Washington faces one of the highest landslide risks in the nation. In 2017, we had 155 reported landslides, most of which passed without notice or concern. But this year we only have to look at Rattlesnake Ridge to see the danger that landslides pose to people and property. I’m calling on Governor Inslee and the state Legislature to fund critical services and provide the tools we need to minimize the risks landslides pose to public safety. Namely:
I’m asking for $460,000 for engineers to help ensure that logging roads are built safely and won’t trigger unstable slopes. We’ve seen a 10-fold increase in road applications around potentially unstable slopes over the last 6 years. My agency, The Department of Natural Resources, seeks more engineers to properly review each application and ensure public safety.
I’m asking for $1.6 million to study the SR 530 corridor, allowing us to determine the cause of the Oso landslide. More than 3 years after the slide, the cause of the Oso landslide remains unknown. This funding will put geologists on the ground, where they will map and drill into the earth to further analyze this 50-square mile corridor. By studying the SR 530 corridor, we will gain insights into how Oso and other glacial deep-seated landslides occur, improving our ability to anticipate landslides throughout the state. Counties with similar geology include King, Pierce, Thurston, Okanogan, Douglas, Chelan, Ferry, Stevens, Pend Oreille, Clallam, Whatcom, Skagit, Snohomish, Mason, Kitsap, Island, Jefferson and San Juan.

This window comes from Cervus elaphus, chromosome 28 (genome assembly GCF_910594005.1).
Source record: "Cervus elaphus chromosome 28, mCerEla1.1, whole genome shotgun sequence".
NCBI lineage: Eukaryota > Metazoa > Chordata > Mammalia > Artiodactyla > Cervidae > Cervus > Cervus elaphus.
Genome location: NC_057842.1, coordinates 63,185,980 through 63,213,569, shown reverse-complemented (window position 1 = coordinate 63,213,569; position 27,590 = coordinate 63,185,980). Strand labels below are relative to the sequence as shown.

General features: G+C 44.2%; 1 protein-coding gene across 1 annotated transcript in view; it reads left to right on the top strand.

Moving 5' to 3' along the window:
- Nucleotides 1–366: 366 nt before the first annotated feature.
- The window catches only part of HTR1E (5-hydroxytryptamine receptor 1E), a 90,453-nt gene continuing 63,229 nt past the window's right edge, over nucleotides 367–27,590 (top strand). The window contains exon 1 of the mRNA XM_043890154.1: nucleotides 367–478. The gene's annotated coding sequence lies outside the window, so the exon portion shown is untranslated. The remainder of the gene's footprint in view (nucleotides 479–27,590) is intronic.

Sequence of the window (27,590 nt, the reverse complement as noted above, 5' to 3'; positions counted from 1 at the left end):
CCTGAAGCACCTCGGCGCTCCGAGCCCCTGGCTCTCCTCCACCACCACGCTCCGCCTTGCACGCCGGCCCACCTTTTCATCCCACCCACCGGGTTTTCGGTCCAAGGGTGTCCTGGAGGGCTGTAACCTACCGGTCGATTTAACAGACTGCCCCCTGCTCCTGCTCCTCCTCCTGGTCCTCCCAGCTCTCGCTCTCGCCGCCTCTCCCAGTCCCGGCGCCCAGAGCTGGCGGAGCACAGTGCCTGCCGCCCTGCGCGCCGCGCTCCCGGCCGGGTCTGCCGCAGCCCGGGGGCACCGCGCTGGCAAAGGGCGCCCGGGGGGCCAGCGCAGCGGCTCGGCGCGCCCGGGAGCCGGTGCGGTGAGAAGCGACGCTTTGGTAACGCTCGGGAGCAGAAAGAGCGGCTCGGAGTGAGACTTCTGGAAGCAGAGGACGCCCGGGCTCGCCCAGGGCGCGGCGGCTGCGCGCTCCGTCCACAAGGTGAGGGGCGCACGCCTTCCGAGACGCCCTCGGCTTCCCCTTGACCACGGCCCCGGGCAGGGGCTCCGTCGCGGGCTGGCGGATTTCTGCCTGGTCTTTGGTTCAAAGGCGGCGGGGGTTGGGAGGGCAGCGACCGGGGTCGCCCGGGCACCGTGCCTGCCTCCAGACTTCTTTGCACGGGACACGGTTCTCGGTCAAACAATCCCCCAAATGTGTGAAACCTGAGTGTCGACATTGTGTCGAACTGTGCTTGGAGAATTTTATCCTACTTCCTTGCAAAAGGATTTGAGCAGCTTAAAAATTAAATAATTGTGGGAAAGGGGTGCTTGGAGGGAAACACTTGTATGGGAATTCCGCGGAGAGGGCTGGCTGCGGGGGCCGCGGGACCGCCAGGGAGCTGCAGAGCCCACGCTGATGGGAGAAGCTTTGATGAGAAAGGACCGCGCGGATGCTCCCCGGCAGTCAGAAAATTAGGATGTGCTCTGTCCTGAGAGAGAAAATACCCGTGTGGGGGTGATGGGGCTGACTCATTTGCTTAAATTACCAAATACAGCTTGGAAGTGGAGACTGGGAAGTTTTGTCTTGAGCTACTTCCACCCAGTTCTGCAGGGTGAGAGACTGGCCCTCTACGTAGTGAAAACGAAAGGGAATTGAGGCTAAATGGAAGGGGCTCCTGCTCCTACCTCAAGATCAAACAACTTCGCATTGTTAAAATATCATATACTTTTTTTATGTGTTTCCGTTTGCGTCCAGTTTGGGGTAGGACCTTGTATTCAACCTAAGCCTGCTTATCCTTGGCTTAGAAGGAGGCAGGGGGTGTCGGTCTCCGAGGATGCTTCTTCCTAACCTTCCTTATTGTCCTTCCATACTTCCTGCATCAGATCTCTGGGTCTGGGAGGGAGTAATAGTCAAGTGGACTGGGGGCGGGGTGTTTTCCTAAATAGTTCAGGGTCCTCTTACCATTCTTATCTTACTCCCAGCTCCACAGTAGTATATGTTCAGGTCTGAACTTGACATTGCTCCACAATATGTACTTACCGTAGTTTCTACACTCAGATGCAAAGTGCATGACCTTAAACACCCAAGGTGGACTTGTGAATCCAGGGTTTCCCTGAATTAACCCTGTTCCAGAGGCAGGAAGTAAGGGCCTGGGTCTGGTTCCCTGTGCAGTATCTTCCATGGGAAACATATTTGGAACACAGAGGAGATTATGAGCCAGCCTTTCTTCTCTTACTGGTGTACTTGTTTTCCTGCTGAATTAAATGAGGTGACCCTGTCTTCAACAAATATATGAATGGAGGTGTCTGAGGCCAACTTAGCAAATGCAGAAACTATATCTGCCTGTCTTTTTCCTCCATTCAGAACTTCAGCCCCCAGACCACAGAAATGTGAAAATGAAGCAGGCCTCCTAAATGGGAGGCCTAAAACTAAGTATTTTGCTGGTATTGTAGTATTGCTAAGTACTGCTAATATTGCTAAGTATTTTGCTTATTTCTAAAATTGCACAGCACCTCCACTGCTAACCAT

I put forth these funding requests in the Washington State Department of Natural Resource’s original October supplemental budget request to the legislature. Today, we know from a recent Climate Risk Assessment that more frequent periods of heavy rainfall during Washington’s rainy seasons will lead to an increasing amount of landslides. Please know that I continue to work on this with Governor Inslee and the state Legislature.
Find out what’s happening with the Washington Geological Survey, forest practices rules and more with email updates from Hilary Franz and DNR.